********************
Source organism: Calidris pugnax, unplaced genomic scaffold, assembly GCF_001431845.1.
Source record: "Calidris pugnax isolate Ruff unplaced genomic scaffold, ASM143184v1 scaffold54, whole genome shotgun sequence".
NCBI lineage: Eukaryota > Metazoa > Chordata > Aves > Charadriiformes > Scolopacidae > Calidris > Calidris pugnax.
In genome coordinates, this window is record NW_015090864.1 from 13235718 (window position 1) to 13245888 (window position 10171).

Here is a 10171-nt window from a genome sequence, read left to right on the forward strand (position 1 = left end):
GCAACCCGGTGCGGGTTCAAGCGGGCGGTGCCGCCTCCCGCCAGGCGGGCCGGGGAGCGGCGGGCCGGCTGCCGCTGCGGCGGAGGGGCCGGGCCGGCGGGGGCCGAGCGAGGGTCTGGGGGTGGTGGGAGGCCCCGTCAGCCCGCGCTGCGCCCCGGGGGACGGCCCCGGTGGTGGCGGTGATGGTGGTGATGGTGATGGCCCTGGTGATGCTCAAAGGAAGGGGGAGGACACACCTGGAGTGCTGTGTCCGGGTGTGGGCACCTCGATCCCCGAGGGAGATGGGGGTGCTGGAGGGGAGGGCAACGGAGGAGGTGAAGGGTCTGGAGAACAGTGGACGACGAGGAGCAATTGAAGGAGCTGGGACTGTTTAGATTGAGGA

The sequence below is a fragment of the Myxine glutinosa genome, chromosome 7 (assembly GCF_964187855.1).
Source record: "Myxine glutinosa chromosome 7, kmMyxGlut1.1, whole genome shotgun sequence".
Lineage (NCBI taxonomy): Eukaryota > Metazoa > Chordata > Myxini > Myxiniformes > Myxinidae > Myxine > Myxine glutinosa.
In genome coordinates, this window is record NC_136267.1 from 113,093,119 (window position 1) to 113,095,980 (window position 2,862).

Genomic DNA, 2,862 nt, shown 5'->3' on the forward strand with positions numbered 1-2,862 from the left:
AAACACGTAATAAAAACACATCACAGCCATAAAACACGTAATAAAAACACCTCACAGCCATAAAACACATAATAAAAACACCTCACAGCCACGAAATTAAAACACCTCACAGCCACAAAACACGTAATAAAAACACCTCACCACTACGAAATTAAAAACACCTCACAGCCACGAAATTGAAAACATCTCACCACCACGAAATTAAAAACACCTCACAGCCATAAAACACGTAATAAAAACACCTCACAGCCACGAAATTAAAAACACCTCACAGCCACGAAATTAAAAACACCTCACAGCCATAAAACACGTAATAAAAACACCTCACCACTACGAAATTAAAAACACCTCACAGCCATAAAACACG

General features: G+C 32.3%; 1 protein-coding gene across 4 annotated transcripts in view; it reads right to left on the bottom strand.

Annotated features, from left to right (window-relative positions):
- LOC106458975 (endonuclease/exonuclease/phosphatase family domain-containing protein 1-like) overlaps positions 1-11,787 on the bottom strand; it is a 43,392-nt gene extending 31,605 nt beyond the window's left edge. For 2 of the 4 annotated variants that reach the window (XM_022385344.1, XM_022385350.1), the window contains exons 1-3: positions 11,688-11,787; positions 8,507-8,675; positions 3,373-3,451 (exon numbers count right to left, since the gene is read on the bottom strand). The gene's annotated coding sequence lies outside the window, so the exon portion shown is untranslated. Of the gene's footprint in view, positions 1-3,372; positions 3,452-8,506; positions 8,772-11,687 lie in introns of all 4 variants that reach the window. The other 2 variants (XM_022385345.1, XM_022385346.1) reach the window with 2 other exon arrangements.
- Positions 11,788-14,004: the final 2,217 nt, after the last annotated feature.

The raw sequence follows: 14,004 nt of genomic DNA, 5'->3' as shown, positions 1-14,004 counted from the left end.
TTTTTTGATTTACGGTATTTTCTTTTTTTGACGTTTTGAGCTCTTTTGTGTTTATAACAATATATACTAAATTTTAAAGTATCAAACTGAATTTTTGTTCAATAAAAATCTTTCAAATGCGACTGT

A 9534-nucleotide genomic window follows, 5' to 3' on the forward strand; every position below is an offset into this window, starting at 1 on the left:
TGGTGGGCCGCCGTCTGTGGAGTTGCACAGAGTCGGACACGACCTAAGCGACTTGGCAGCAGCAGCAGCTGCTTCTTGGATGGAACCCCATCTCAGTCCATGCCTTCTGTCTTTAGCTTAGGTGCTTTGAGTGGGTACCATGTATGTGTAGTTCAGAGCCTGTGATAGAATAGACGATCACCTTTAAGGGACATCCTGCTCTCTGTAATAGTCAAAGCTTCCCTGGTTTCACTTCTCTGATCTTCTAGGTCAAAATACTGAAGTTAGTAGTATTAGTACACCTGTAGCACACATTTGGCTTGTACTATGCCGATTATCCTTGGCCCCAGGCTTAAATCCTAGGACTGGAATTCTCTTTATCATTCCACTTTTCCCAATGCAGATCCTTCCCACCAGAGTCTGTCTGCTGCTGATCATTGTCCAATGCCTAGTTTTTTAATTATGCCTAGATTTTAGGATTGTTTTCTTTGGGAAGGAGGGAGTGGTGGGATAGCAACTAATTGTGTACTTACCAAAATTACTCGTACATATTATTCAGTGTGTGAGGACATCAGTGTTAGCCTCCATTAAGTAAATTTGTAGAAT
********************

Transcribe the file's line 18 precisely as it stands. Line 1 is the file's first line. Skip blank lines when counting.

TTTTTTGATTTACGGTATTTTCTTTTTTTGACGTTTTGAGCTCTTTTGTGTTTATAACAATATATACTAAATTTTAAAGTATCAAACTGAATTTTTGTTCAATAAAAATCTTTCAAATGCGACTGT